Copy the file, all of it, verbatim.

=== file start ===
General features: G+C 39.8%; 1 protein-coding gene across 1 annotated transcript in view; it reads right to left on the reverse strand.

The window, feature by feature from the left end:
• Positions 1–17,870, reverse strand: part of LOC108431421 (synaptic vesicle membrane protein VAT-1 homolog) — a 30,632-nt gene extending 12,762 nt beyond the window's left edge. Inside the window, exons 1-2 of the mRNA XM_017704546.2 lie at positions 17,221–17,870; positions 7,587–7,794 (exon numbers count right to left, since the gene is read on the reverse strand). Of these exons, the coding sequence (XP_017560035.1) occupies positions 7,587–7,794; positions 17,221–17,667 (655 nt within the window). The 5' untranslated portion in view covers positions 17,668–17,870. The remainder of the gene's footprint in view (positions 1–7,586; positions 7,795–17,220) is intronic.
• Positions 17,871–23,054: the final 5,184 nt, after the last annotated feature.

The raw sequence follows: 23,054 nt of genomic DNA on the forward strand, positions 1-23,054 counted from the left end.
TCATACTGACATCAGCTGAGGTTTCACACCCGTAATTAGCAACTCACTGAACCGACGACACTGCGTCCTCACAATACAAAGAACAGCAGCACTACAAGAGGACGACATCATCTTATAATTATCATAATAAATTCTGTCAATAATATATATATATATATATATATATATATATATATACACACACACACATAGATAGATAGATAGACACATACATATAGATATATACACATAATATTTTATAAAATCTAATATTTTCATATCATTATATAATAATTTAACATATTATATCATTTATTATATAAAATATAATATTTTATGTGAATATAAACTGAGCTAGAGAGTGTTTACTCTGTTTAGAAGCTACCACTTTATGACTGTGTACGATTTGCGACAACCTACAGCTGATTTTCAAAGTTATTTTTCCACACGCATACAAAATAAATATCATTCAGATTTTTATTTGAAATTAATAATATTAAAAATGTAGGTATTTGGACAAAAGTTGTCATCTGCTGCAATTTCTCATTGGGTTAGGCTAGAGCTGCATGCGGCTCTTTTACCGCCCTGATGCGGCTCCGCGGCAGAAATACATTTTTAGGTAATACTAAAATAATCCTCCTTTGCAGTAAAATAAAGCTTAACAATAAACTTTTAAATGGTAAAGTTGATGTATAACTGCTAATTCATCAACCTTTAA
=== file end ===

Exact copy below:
General features: G+C 39.8%; 1 protein-coding gene across 1 annotated transcript in view; it reads right to left on the reverse strand.

The window, feature by feature from the left end:
• Positions 1–17,870, reverse strand: part of LOC108431421 (synaptic vesicle membrane protein VAT-1 homolog) — a 30,632-nt gene extending 12,762 nt beyond the window's left edge. Inside the window, exons 1-2 of the mRNA XM_017704546.2 lie at positions 17,221–17,870; positions 7,587–7,794 (exon numbers count right to left, since the gene is read on the reverse strand). Of these exons, the coding sequence (XP_017560035.1) occupies positions 7,587–7,794; positions 17,221–17,667 (655 nt within the window). The 5' untranslated portion in view covers positions 17,668–17,870. The remainder of the gene's footprint in view (positions 1–7,586; positions 7,795–17,220) is intronic.
• Positions 17,871–23,054: the final 5,184 nt, after the last annotated feature.

The raw sequence follows: 23,054 nt of genomic DNA on the forward strand, positions 1-23,054 counted from the left end.
TCATACTGACATCAGCTGAGGTTTCACACCCGTAATTAGCAACTCACTGAACCGACGACACTGCGTCCTCACAATACAAAGAACAGCAGCACTACAAGAGGACGACATCATCTTATAATTATCATAATAAATTCTGTCAATAATATATATATATATATATATATATATATATATATACACACACACACATAGATAGATAGATAGACACATACATATAGATATATACACATAATATTTTATAAAATCTAATATTTTCATATCATTATATAATAATTTAACATATTATATCATTTATTATATAAAATATAATATTTTATGTGAATATAAACTGAGCTAGAGAGTGTTTACTCTGTTTAGAAGCTACCACTTTATGACTGTGTACGATTTGCGACAACCTACAGCTGATTTTCAAAGTTATTTTTCCACACGCATACAAAATAAATATCATTCAGATTTTTATTTGAAATTAATAATATTAAAAATGTAGGTATTTGGACAAAAGTTGTCATCTGCTGCAATTTCTCATTGGGTTAGGCTAGAGCTGCATGCGGCTCTTTTACCGCCCTGATGCGGCTCCGCGGCAGAAATACATTTTTAGGTAATACTAAAATAATCCTCCTTTGCAGTAAAATAAAGCTTAACAATAAACTTTTAAATGGTAAAGTTGATGTATAACTGCTAATTCATCAACCTTTAA